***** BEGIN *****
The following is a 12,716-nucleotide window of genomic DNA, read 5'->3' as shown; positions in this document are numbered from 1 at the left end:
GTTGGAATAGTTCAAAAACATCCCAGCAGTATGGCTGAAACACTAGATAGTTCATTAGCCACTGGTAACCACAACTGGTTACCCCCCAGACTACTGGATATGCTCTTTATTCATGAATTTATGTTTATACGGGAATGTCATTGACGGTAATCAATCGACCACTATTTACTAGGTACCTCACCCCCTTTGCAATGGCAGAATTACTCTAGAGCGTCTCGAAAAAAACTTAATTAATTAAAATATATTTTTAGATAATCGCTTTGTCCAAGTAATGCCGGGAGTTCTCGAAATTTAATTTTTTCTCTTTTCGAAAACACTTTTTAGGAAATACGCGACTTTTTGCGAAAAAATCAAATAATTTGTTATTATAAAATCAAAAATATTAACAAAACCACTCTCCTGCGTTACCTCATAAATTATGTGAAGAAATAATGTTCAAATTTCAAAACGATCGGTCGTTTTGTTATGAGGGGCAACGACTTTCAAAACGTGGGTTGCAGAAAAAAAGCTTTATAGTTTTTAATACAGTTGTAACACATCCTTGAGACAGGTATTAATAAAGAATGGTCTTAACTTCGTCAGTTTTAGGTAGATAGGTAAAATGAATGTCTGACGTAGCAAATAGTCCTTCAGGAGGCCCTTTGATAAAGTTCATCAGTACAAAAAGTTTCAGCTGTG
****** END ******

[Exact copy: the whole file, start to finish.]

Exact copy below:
The following is a 12,716-nucleotide window of genomic DNA, read 5'->3' as shown; positions in this document are numbered from 1 at the left end:
GTTGGAATAGTTCAAAAACATCCCAGCAGTATGGCTGAAACACTAGATAGTTCATTAGCCACTGGTAACCACAACTGGTTACCCCCCAGACTACTGGATATGCTCTTTATTCATGAATTTATGTTTATACGGGAATGTCATTGACGGTAATCAATCGACCACTATTTACTAGGTACCTCACCCCCTTTGCAATGGCAGAATTACTCTAGAGCGTCTCGAAAAAAACTTAATTAATTAAAATATATTTTTAGATAATCGCTTTGTCCAAGTAATGCCGGGAGTTCTCGAAATTTAATTTTTTCTCTTTTCGAAAACACTTTTTAGGAAATACGCGACTTTTTGCGAAAAAATCAAATAATTTGTTATTATAAAATCAAAAATATTAACAAAACCACTCTCCTGCGTTACCTCATAAATTATGTGAAGAAATAATGTTCAAATTTCAAAACGATCGGTCGTTTTGTTATGAGGGGCAACGACTTTCAAAACGTGGGTTGCAGAAAAAAAGCTTTATAGTTTTTAATACAGTTGTAACACATCCTTGAGACAGGTATTAATAAAGAATGGTCTTAACTTCGTCAGTTTTAGGTAGATAGGTAAAATGAATGTCTGACGTAGCAAATAGTCCTTCAGGAGGCCCTTTGATAAAGTTCATCAGTACAAAAAGTTTCAGCTGTG